Since his selection in the first round of last summer's NBA draft and successful first season in the league, Rui Hachimura has undoubtedly become the biggest star in Japanese basketball.
The next question for the 22-year-old: How far can the Washington Wizards forward progress as a global star and brand in the NBA?
The Japan Times spoke to a pair of veteran local reporters, David Aldridge of The Athletic and Chase Hughes of NBC Sports Washington, about their perceptions of Hachimura and his potential value going forward.
Hughes thinks that Hachimura, who averaged 13.4 points and six rebounds starting in all 41 games he has played in the 2019-20 campaign, “has exceeded expectations as a rookie and is likely to earn All-Rookie honors whenever the season is over.
“(Hachimura) adapted very quickly to the NBA level, particularly on offense, and has been a much more consistent scorer than most players with his experience are,” Hughes told The Japan Times via email. “I think he has fit well with the team and has given them a long-team solution at the forward position. The Wizards appear to have another building block to move forward with. He is now one of the most important pieces of the team’s future.”
Added Aldridge, also via email, “Rui is perceived (by the American media) as a very diligent, hard worker, who has good potential to be a very productive player in the NBA.”
Hachimura has often been compared with Kawhi Leonard of the Los Angeles Clippers for his versatile game, and some fans have already speculated about how high the rookie's ceiling is.
Aldridge, who is also known as a former television reporter for ESPN and Turner Sports, insisted that there are “very few players in the NBA who are true ‘superstars.’” He added that he defines a superstar as someone who displays his ability to make his team a championship contender “on a consistent, nightly basis.”
“I don’t think the U.S. media believes Rui to be that kind of player,” Aldridge said. “But he is viewed as someone who can, and should, start and play for many years on good teams.”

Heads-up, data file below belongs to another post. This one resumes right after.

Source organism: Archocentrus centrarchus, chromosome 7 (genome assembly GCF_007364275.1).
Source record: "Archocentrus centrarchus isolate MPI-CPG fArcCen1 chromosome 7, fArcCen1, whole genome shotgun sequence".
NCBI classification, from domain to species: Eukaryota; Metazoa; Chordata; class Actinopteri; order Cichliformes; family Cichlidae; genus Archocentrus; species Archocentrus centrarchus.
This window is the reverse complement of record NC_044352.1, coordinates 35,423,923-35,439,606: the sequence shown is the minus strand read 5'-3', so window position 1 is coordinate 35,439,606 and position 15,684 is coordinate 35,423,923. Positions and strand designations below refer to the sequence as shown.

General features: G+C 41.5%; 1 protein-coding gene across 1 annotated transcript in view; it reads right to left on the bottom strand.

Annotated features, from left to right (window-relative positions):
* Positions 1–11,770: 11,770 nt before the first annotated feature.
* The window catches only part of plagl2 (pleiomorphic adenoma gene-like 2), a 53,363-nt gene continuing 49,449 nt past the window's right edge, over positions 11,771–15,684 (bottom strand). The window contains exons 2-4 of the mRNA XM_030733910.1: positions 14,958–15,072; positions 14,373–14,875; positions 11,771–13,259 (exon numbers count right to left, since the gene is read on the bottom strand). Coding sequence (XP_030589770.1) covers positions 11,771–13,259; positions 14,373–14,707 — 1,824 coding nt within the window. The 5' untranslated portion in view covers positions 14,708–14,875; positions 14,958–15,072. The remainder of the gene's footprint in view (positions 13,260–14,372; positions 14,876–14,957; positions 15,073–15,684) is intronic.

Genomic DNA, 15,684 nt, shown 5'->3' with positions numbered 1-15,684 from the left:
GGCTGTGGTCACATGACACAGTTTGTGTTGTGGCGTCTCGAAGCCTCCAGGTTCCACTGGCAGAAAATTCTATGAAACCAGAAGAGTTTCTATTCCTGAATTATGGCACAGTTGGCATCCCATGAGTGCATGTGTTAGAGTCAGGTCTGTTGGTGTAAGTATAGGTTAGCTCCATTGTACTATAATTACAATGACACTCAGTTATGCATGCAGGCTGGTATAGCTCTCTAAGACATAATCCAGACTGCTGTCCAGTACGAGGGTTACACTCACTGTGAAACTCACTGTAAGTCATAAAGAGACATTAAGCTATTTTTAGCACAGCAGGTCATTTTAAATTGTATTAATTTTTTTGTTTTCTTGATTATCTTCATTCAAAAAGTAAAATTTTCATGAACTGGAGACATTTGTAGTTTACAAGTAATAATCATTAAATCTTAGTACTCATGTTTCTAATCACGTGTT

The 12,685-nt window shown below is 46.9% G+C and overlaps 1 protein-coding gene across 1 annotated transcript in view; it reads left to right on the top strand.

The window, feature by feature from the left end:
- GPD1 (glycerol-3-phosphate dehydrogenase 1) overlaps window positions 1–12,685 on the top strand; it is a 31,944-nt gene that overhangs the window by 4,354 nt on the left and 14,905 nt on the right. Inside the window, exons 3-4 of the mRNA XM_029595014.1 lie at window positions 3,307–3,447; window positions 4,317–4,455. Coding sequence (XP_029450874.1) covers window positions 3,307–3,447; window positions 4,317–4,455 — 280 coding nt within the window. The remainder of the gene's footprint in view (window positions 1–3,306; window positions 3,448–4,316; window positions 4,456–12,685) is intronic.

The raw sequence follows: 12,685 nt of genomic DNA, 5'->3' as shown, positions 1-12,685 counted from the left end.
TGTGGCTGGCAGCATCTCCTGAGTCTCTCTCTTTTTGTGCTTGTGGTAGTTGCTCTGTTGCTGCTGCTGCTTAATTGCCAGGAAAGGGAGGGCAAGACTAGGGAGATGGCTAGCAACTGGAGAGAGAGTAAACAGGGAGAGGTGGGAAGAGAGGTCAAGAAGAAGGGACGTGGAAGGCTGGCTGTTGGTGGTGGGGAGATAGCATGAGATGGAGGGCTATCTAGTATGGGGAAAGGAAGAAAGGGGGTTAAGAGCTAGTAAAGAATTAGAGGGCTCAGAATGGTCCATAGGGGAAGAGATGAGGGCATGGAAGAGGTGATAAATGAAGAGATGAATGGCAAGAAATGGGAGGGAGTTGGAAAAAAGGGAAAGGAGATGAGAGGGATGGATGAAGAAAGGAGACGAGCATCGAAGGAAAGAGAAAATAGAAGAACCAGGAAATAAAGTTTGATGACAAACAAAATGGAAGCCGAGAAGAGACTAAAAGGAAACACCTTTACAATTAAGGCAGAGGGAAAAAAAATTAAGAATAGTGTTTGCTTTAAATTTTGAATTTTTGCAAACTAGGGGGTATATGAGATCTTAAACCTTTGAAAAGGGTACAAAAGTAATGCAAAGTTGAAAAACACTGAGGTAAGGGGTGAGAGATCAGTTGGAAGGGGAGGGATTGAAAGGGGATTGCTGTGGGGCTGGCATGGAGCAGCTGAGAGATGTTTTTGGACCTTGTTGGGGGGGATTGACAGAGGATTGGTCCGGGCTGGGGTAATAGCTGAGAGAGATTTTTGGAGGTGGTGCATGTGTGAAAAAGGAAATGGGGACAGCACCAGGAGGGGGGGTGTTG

While it could be considered unfair to include a rookie like Hachimura and someone like Leonard, who has led the San Antonio Spurs and Toronto Raptors to the NBA titles, in the same sentence, Aldridge suggested that the Japanese player could be measured with Spurs center/forward LaMarcus Aldridge.
“He always had the great post-up game down low and he’s gotten much better later in his career shooting 3s,” Aldridge said of Aldridge, who’s made 38.9 percent of his 3-points shots this season. “LaMarcus is bigger than Rui, but they have similar kinds of offensive games, to me.”
Hachimura, a Toyama native, is still relatively new to the country and the English language. Some American reporters may have faced some difficulties in communicating with the Akatsuki Five star, who forwent his senior season at Gonzaga University to enter the draft.
Aldridge said that while Hachimura hasn't necessarily brought anything new to the league as a player, off the court is “clearly different” because of the unprecedented interest he has drawn from Japanese media.
Aldridge described the Wizards' attempts to capitalize on Hachimura in order to develop an international fan base, especially in Asia, as “similar to what the (Houston) Rockets did in China with Yao (Ming).”
The Wizards have hired a Japanese reporter and staff to create Japanese-language content on social media and other platforms, including podcasts.
“The number of international media that follow him and report mostly on what he does individually as opposed to the Wizards as a team is certainly new for the Wizards,” Aldridge said. “That is something that has been associated with baseball players like Ichiro and (Shohei) Ohtani here in the States, not basketball players.”
Hachimura has publicly said that he is not a big fan of dealing with the media, something he has had to endure since he was a national star at Meisei High School. Hughes sees that continuing in the player's relationship with American media.
“You can tell sometimes he just wants to be left alone, which is fine,” Hughes said. “I have found he is a bit more open in small groups rather than in big crowds, which is common for pro athletes.”
Hachimura has missed 23 games after he was accidentally kicked in his groin by his teammate Isaac Bong during a December contest. Hughes recalled how the Japanese reacted when he returned to the team in February.
“I thought it was cool how he could joke about how he got injured and Isaac Bonga’s role in it all,” Hughes said.